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Understanding read and write access (“authority”)

SpatialOS locks down which workers can read from an entity, and which can write to each of its components: ie, which have read and write access.

This page explains how that works, and what aspects of read and write access you need to take into consideration as a developer.

Note: Write access is also known as authority. The terms are used interchangeably.

Thinking about access

In order to read from a component, or make changes to a component, workers need to have access.

Ability to have access

You determine which type of worker can have which type of access using an entity’s access control list (ACL).

The ACL is a component that every entity has; for each of the entity’s components, it specifies which workers may be allowed to write to them, and which to read. You can read and manipulate this component in the same way as any other component.

Worker attributes

In its bridge configuration, each worker has attributes that it sends to SpatialOS. For example, it says it’s a Unity worker (it has the “physics” attribute), or a player client (it has the “visual” attribute). SpatialOS uses these attributes to work out what components a worker can have access to.

These attributes are referenced in the access control list. There, you specify what attributes a worker must have to be able to read from an entity, and to write each of its components.

Determining access at runtime

ACLs specify which worker types can have access, but not which worker instances actually do at any given time.

Only one worker at any one time can have write access to a component. This prevents simultaneous changes putting the world into an inconsistent state.

This is known as the single writer principle.

Which specific worker instance actually has write access is managed by SpatialOS at runtime.

The load balancing configuration controls how the runtime decides which particular worker becomes authoritative over a particular component.

Handing over write access/authority between workers

During the lifecycle of a SpatialOS deployment, authority over a component can pass between different workers. This could happen if the ACL of a component changes, if load-balancing switches which worker is authoritative, or if the entity moves into another worker’s authority region.

Due to the latency between the runtime and workers, this can cause updates to be lost:

Update dropped due to authority loss.

To mitigate this, there’s a callback which can notify a worker when it’s about to lose authority:

Runtime sending a notification that the worker is about to lose authority.

You can use this to send important updates before the worker loses authority.

Additionally, a worker can send a notification that it’s ready to lose authority:

Notifying the runtime that the worker is ready to lose authority.

(Note: This can only be done when the component is in the AuthorityLossImminent state.)

Authority states

For a particular worker and a particular component, the worker’s authority can be in one of three authority states (represented by an enum):

  • NotAuthoritative
  • Authoritative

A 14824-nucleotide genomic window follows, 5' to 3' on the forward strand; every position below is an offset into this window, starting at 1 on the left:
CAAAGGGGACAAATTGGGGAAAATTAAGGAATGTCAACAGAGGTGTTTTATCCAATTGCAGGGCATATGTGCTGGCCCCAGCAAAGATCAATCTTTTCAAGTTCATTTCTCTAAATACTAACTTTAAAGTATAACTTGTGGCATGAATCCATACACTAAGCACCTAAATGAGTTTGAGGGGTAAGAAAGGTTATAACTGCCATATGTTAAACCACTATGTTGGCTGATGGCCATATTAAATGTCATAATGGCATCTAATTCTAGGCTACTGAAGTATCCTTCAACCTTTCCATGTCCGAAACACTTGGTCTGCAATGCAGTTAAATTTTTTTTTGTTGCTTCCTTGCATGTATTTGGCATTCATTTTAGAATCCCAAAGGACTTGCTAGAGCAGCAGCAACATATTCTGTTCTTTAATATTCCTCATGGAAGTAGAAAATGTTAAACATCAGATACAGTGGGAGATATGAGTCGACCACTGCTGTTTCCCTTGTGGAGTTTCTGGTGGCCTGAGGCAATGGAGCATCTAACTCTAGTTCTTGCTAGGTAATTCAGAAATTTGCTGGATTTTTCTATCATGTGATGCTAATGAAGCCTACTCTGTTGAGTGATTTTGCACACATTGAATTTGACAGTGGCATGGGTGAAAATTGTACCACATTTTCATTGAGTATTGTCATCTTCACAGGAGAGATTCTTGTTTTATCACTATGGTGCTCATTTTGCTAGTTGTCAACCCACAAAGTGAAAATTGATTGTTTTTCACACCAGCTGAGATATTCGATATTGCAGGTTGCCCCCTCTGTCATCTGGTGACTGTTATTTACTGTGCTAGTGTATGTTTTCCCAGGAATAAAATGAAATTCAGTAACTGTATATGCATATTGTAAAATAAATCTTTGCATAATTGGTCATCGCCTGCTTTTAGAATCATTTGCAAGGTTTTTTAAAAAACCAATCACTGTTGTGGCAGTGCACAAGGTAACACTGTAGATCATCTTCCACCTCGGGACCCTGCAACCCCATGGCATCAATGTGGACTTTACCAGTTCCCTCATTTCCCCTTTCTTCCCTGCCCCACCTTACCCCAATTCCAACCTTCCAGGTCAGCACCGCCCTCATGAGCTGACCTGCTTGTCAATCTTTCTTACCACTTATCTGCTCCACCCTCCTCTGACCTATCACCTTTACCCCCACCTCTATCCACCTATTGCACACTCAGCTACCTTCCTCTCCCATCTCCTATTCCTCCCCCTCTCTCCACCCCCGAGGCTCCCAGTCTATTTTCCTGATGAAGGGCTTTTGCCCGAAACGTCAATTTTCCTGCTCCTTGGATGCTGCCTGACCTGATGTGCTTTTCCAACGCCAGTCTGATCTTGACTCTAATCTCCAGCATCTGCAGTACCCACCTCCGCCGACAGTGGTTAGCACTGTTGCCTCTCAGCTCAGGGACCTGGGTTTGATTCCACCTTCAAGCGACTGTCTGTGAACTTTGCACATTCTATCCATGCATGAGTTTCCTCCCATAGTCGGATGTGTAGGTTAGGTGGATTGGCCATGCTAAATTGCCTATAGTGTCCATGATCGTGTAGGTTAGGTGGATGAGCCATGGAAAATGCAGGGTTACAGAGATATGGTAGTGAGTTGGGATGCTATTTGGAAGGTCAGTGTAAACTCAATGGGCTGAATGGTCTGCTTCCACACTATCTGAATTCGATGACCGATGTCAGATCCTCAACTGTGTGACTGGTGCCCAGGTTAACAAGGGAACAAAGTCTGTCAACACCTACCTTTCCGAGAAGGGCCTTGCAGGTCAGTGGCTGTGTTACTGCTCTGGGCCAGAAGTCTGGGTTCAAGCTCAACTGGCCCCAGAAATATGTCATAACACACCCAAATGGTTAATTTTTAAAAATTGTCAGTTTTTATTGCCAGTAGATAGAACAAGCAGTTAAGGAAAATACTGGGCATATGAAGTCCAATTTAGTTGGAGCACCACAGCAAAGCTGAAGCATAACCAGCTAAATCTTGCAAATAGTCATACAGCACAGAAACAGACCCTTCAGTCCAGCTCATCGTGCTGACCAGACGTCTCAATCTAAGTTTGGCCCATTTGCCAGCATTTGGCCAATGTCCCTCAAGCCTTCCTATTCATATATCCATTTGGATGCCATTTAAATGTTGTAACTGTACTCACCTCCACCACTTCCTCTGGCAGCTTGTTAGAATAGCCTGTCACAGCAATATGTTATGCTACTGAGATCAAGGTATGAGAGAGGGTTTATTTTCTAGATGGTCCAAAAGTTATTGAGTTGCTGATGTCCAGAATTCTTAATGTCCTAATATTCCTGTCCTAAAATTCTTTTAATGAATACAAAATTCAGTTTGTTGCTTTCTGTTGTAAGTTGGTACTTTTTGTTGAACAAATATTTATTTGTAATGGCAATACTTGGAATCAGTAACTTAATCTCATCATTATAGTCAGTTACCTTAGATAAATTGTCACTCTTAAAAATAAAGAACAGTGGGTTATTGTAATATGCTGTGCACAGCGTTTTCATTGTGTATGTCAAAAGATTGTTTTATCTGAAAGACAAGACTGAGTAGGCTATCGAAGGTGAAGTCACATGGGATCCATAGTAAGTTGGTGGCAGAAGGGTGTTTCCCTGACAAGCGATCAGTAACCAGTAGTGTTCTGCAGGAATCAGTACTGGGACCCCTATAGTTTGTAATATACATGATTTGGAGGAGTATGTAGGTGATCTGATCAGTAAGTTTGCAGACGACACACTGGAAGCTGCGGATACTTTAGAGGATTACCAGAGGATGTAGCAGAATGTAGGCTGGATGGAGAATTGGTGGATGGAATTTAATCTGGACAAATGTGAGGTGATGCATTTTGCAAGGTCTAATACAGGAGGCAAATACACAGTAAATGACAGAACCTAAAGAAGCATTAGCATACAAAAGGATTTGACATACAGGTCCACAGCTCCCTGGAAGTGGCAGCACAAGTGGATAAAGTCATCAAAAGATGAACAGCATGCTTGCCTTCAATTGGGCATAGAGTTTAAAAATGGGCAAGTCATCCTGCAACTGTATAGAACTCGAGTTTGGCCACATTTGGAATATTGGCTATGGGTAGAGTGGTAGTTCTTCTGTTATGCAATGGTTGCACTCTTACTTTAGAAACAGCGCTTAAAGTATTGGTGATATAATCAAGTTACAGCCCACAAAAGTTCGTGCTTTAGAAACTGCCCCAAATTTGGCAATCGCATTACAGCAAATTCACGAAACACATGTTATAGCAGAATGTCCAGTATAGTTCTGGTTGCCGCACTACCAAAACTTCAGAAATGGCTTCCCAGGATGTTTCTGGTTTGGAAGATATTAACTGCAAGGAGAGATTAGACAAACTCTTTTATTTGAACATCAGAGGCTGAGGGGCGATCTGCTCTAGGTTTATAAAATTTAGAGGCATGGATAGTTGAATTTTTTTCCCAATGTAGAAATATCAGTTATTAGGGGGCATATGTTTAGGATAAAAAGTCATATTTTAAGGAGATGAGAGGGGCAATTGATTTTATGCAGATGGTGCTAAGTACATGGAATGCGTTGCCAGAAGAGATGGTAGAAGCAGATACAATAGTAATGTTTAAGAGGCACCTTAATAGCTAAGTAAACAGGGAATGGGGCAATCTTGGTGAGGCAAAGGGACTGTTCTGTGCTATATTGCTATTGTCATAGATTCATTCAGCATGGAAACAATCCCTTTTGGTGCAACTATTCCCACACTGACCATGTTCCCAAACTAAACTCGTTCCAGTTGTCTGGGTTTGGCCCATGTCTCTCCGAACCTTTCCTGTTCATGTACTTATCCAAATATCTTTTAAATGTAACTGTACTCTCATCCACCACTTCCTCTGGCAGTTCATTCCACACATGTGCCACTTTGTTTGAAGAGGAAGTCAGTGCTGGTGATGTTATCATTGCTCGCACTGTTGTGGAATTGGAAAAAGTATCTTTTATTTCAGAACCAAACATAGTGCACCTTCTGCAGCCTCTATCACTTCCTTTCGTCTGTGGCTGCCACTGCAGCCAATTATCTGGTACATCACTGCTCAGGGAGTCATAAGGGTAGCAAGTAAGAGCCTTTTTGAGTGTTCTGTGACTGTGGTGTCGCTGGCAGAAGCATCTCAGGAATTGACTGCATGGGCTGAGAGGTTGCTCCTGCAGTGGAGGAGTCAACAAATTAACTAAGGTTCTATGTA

• AuthorityLossImminent

The authority state can only transition from NotAuthoritative to Authoritative, Authoritative to AuthorityLossImminent, and AuthorityLossImminent to NotAuthoritative.

Enabling and configuring AuthorityLossImminent notifications

You can configure the time between AuthorityLossImminent and NotAuthoritative on a per-worker, per-component basis using authorityHandoverTimeoutMs in the bridge configuration.

The authority handover timeout specifies the time between the authority loss imminent notification and the authority loss notification.

By default, the timeout is set to 0: ie there’s no time for workers to send updates.

At minimum, you should set the timeout to the round trip time between the runtime and the worker. If it’s less than this, updates might still be dropped:

If the timeout is set too low, updates will still be dropped.

Limitations

The feature to provide AuthorityLossImminent notifications has the following known limitations:

  • Setting an authority handover timeout will also cause the initial authority of a component (when an entity is first spawned) to be delayed by the authority handover timeout.

Client-side authority

In an online game, you often want to give control of some components to the client.

For example, you could model user input as changes to a PlayerControlsComponent that contains, as properties or events, all the actions a user might make.

You could also choose to give the client control over other components, like their player entity’s position. This can help compensate for network latency. To do this, give write access on the component to the particular client that controls the player entity.

Note that giving write access to a player’s position to that player’s client can have unintended consequences, as this opens the possibility of a rogue client using this write access for its own advantage, for example making the player move faster than the game logic allows, or able to pass through walls. There are more involved techniques that can be used to compensate for network latency while not giving clients more access than they need, such as Client-Side Prediction.

You can change which worker has write access to a component at runtime. This means you can switch between server-side and client-side control by updating an entity’s ACL component.

All workers must have write access to at least one component.

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